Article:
- Consumers want more personalized messaging and email marketing is a great way to send more targeted messages. After languishing in the shadow of social media up-and-comers in recent years, email marketing will be added by an astounding 15% of health systems in 2014.
- Consumers (and Google!) want fresh content and blogs are a great way to go. Frequent updates, strong SEO and a casual voice makes this format more engaging for health consumers and more sharable to boot!
- Consumers want sharable content and Pinterest is a great way share stories in a visual way. According to the survey, 48% of hospital respondents currently use Pinterest, with (10%) indicting they plan to have it in the next 6 months.
- Marketers want measurement and digital channels make it easier to see what’s working – allowing health systems to be more nimble with their marketing.
There’s no question knowing how you compare to your hospital and healthcare peers is helpful. Do you invest enough in digital marketing? How does your team stack up? Does your website have the right functionality? Are you using the right social media channels?
The list of questions goes on and on. Want to know the answers? Check out this infographic!
It shares highlights from Geonetric’s recent comprehensive industry survey. More than 250 healthcare marketers just like you told us their top eHealth challenges and biggest priorities for 2014. And it’s time for you to find out… is your website ahead of your peers? Or behind? Are you understaffed and under budgeted?
Imagery is an important part of your hospital’s marketing. It supports your branding. It tells your organizational story.
Consider your healthcare organization’s website. What story are you really telling? The cancer service line landing page displays a picture of a doctor consulting a patient in a treatment room. Does the doctor resemble any provider in your organization? How about the treatment room – is it an accurate representation of your facility? Visitors to your site take notice of these types of things.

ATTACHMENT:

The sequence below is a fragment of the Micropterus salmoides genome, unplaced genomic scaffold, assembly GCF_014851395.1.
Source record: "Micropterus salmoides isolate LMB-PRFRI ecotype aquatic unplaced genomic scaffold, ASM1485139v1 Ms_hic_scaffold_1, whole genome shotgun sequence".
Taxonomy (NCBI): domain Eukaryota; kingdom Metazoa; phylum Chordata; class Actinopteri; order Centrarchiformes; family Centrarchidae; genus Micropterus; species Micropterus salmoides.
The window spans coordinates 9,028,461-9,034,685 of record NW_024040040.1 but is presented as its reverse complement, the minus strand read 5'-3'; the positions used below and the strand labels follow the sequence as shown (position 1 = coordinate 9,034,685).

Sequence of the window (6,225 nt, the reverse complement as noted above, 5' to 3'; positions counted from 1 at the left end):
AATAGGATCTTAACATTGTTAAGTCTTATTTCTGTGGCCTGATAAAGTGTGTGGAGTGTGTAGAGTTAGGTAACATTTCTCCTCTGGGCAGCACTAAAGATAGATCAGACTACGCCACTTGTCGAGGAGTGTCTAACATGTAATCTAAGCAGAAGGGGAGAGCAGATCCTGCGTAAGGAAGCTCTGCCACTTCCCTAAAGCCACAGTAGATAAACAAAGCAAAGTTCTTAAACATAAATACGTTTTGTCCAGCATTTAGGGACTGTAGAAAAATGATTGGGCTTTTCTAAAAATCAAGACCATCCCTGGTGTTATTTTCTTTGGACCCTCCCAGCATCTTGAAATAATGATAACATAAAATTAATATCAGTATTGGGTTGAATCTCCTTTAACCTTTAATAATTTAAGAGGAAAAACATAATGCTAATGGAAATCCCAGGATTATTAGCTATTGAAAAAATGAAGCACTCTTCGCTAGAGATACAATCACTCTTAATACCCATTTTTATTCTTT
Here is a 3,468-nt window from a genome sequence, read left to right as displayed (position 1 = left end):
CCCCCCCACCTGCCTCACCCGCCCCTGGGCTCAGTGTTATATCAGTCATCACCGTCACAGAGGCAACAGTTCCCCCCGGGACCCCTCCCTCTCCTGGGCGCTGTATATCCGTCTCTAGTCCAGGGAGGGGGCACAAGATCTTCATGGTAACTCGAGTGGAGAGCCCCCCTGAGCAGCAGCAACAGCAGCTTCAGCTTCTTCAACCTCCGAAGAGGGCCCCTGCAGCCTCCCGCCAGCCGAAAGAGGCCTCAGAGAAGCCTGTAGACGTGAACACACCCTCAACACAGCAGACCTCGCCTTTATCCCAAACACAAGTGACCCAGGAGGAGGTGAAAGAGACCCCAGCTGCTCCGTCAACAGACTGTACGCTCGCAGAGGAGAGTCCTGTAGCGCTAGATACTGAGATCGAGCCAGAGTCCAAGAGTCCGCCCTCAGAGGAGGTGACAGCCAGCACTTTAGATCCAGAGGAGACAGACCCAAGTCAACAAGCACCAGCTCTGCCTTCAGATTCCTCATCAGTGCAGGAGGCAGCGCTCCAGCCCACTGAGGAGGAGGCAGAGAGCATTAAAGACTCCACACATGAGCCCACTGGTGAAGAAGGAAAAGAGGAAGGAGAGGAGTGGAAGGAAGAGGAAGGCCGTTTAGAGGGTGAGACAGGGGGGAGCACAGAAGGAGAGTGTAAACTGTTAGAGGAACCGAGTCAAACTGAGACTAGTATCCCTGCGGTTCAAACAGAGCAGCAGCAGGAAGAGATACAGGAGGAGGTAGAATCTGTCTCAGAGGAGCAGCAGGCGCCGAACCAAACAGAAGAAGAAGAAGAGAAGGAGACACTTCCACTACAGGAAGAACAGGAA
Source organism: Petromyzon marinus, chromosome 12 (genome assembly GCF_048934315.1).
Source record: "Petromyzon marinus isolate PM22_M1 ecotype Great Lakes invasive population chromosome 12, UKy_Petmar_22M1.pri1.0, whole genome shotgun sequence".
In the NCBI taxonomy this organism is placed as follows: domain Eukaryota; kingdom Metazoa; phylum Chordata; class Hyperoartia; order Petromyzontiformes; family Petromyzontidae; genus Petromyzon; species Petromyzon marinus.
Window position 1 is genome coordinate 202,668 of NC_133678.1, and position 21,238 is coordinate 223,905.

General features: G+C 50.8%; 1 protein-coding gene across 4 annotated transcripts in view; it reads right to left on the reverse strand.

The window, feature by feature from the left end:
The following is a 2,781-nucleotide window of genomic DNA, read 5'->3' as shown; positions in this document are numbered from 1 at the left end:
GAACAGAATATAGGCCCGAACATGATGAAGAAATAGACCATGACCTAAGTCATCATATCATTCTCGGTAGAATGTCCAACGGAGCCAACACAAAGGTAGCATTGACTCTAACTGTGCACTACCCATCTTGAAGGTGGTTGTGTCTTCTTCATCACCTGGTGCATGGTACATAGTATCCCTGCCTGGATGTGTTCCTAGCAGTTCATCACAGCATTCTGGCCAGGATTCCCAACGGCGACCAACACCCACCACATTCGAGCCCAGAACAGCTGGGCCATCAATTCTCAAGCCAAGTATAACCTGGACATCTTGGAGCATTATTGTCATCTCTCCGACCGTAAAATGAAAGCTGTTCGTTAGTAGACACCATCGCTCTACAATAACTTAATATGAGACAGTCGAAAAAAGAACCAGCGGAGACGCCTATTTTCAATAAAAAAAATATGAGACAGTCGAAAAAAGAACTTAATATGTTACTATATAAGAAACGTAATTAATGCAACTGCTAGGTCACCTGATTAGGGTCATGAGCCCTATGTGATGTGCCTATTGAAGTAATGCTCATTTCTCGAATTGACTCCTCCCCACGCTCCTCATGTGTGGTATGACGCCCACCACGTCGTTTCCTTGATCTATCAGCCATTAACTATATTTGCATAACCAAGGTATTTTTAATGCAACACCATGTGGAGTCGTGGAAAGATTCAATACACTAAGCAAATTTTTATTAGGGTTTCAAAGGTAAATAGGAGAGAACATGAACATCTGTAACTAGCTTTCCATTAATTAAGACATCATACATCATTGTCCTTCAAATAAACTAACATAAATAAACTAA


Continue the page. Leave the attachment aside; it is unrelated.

We’ve been reading a lot about “flat design” lately, a seemingly new approach to Web design that is making the Web pundits predict that “This is the future of Web design – the next big thing!” Is flat design really as new and revolutionary as the pundits claim? Or is it just a return to good design fundamentals?
A Visit with Dieter Rams, Circa 1970
Recently, I stumbled across an old article about German industrial designer Dieter Rams that brought the current buzz about “flat design” into perspective. Now, I know what you’re thinking – “There was no Internet in the 1970s. How is this dusty old article relevant to Web design today?” Let’s take a look.
Back in the ’70s, Rams was concerned with the visual state of the world around him which he called “an impenetrable confusion of forms, colors, and noises.” Aware that he was a contributor to that world, he asked himself, “Is my design good design?”
Perhaps no item was more contentious in the results from our recent Healthcare Digital Marketing Survey than content. Hospitals love their content or they hate their content or their feelings about their content are… complex. Too much content. Too little content. Their content is too long or too static or frankly spends too much time talking about things that visitors don’t care about.
What survey respondents seem to want is Goldilocks content – not too hard or too soft, too hot or too cold. Content that’s just right.
And they want to find it now, because content is a bigger priority than ever before!
Certainly, this is driven in no small part by changes at Google over the past year. I’m inclined to also believe that healthcare organizations understand that providing useful content is the key to building a valuable relationship with the consumers that they serve.